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One in Two Drivers Admit to Texting While Driving

Texting and driving

The CDC defines distracted driving as any activity that involves visual, manual or cognitive distraction. In short, distracted driving refers to anything that takes a driver’s eyes or mind away from the road or anything that involves removing a driver’s hands from the wheel. Finding a song on the radio, checking a phone for directions, texting, talking on the phone, eating, applying makeup, searching for something in the glove compartment, and even talking to a passenger all count as distracted driving. Texting while driving is particularly dangerous because a driver faces all three types of distraction. According to the CDC, in the 5 seconds that it takes to read or send a text, a driver going 55 mph would cover the length of a football field. In 5 seconds, so much can go wrong.

According to 2015 data, the latest results available from the National Highway Transportation Safety Administration (NHTSA), 3,477 people were killed as a result of distracted driving, the most of any year on record. Of those victims, 67% were teenagers aged 16-19.

Car Accidents the Leading Cause of Death for Teens
This past spring, Northbrook-based Allstate Insurance published data from a 3 year long poll they conducted on distracted driving. The poll surveyed 7,600 drivers between 2013-2016 about habits behind the wheel that could be classified as distracted driving. The poll showed that 1 in 2 drivers admitted to texting while driving.  76% of drivers said they had average or below average knowledge of the potential dangers of texting while operating a car. Texting and driving seems an obvious culprit for car accidents, but what about talking on the phone? Allstate’s poll also revealed that 66% of those surveyed talk on the phone while driving. What’s even more surprising, is that so many drivers are engaging in distracted driving, but the majority disapprove of it. An AT&T-funded poll found that 95% of drivers are against distracted driving, but 71% are still using their smartphones behind the wheel.

Car accidents are the leading cause of death for teens aged 16-19. CDC data also reveals that a variety of risk factors are responsible for the high rate of teen fatalities from motor vehicle accidents. The major risk factors include:

  • A lack of realization of and appreciation for danger and potentially dangerous situations
  • Speeding and tailing another driver
  • The day of the week: Over 50% of all car accidents occur on the weekend
  • Failure to use a seat belt: 2015 CDC data found that only 61% of high school students wear their seat belts while a passenger in someone else’s car.
  • Drinking: Teens who drink and drive are more likely to crash than an older driver who has consumed alcohol.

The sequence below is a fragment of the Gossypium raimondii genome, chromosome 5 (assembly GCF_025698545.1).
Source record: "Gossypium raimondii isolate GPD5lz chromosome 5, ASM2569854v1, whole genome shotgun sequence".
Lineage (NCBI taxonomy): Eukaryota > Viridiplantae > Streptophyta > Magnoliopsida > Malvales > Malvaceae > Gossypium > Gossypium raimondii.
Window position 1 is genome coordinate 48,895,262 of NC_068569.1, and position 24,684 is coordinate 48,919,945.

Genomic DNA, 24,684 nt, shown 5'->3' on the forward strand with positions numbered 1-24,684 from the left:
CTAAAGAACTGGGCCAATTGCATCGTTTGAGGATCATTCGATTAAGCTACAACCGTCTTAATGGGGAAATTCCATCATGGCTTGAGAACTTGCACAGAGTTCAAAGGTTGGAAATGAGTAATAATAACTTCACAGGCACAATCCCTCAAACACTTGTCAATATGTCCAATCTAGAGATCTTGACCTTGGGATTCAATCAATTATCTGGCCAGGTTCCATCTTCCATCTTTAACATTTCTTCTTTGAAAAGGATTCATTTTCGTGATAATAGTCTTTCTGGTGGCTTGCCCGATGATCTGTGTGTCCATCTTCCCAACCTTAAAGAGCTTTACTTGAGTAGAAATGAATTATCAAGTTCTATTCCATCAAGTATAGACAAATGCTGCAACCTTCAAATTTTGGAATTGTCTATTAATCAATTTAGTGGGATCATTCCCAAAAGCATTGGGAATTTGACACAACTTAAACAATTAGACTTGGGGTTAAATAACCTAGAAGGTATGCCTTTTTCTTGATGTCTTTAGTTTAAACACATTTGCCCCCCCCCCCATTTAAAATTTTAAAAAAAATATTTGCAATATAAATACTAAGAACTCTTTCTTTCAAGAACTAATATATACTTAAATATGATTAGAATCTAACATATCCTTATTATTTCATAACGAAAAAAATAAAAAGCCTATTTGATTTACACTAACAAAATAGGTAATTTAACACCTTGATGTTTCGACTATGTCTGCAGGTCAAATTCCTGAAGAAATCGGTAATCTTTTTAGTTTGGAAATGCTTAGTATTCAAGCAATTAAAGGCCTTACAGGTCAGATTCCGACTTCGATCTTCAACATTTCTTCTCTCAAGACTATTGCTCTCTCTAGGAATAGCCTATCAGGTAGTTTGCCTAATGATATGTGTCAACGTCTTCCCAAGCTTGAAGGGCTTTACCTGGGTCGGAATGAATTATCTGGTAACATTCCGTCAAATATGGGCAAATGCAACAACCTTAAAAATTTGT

Car Accident Deaths on the Rise
In October, results from a Bloomberg study were released that showed the number of fatal car crashes has risen 14% since 2015.  Drivers who cause a crash are hesitant to admit that they were using a smartphone and driving, but experts acknowledge that rates of drinking and driving have decreased and the use of seat belts by drivers and passengers have increased over time. So what else could explain this rise in the death toll? The suspected culprit behind the uptick in fatalities is the increased use of smartphones behind the wheel. The data recently supplied by Allstate’s poll seems to reinforce this theory. Our blog previously addressed the difficulty in proving that a driver was using a smartphone at the time of an accident. However, no matter the cause, a distracted driver can be held responsible both criminally and civilly. By getting behind the wheel of a car, each driver accepts responsibility for their own safety, as well as the safety of those with whom they share the road. 

If you or someone you love has been injured in a car accident as the result of another driver’s actions, the Chicago car accident attorneys of Levin and Perconti can help you. Our firm has successfully tried and settled numerous motor vehicle accident cases in Illinois, including $10 million for a pedestrian accident and $6.5 million for a fatal rear-end crash. While laws in 47 states currently forbid texting and driving, preventative laws are not enough to keep us safe from a distracted driver. No one should be injured or lose their life because someone needed to make a phone call, send a text, or find a song on the radio. Please, contact us now by phone, email, or our online request form for a free consultation. Our Chicago car accident lawyers are available 24 hours a day, 7 days a week.